After reading comments from several students on evaluations of their internships, it was obvious that students really have very diverse expectations of their careers in exercise physiology. On one hand, this is not surprising considering how diverse the field is. Some students know what specialty area they want to work in early in their professional education, while others have trouble deciding even after completing an internship.
Where diversity in professional expectations among students is somewhat surprising is with respect to salary and compensation packages. Some students expect to be relatively poor all their lives, but they enjoy one area of exercise physiology so much that they are willing to make that sacrifice. Others have much higher expectations. They believe they are going to make “big bucks” working in whatever area interests them. All too often this is an unrealistic expectation. Granted, exercise physiologists can enjoy a good standard of living, but a six figure annual income is not so common. Exercise physiologists who are making those “big bucks” are typically entrepreneurs who have started their own businesses and worked hard to succeed in their business ventures.
As educators, what should we tell our students and potential
students about what they can expect as a professional exercise
physiologist? Certainly we have to be
honest. Job opportunities and
compensation packages vary considerably among specialty areas and among
different geographic regions of the country . According to Salarycom, a typical exercise
physiologist working the
We should also tell them that educational programs vary. One program cannot offer everything in the curriculum. Different programs have different strengths. Students should shop around to find the program that best matches their career goals. They should also be aware that some programs are better than others. A review of the curriculum including course content should provide useful information regarding suitability and quality. Program accreditation is another indicator of quality, although students need to investigate the standards and criteria an accrediting agency uses to accredit programs. It is well known that accrediting agencies have the potential to significantly influence professional expectations to the extent that they influence professional outcomes. Accreditation is part of the professionalization of a field. Other health care fields have been professionalized for decades and have well established accreditation agencies and processes. Employers typically only hire graduates from accredited programs who are certified or licensed to practice in their chosen profession.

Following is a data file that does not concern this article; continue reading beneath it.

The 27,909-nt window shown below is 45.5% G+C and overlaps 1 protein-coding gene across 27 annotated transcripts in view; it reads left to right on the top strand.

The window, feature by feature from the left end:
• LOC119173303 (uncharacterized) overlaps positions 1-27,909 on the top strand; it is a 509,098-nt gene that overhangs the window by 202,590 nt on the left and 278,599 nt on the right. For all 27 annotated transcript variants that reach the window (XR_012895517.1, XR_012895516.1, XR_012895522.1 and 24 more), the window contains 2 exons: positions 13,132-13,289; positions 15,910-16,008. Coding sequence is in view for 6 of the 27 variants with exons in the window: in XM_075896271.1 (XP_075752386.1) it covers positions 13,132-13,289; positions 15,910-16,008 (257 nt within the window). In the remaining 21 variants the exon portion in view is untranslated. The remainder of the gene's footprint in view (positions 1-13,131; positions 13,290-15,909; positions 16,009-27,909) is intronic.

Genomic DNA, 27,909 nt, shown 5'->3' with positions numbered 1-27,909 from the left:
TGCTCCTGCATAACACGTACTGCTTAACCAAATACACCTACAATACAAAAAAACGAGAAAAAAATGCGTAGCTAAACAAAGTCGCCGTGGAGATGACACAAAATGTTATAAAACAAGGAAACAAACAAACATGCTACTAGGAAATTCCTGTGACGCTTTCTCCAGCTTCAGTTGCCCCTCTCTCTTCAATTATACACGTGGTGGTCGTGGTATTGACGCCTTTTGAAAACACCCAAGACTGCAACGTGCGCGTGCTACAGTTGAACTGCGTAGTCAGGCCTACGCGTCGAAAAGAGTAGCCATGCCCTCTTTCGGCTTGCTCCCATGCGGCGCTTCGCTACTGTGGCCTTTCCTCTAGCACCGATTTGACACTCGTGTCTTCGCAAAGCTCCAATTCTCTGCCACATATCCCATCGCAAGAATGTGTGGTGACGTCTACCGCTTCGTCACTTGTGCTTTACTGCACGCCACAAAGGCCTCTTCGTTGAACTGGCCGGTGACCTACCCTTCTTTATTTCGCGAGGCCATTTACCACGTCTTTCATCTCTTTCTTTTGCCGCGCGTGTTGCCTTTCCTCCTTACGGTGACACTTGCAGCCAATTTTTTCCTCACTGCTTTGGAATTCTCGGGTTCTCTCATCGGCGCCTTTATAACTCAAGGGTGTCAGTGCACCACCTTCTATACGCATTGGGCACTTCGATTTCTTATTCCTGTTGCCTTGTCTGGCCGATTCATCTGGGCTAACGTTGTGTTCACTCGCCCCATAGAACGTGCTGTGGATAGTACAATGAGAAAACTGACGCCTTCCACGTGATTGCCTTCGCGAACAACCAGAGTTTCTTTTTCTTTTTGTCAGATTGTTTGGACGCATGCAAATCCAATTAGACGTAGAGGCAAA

Unfortunately, this is relatively new for exercise physiology. Many employers are unaware of the accreditation status of programs, and certifications can be confusing due to the large number of organizations offering certification in some specialty areas. Consequently, employers may not know what to expect of exercise physiology graduates from any program. Exercise physiologists who have graduated from an accredited program (e.g., ASEP) and are certified (e.g., EPC) may have to educate their employers or potential employers about their competencies. As more employers become aware of the quality of certified exercise physiologists who have graduated from accredited programs, status and salary will improve. In other words, as exercise physiology becomes more professionalized, professional expectations will rise. This is precisely one of the goals of ASEP .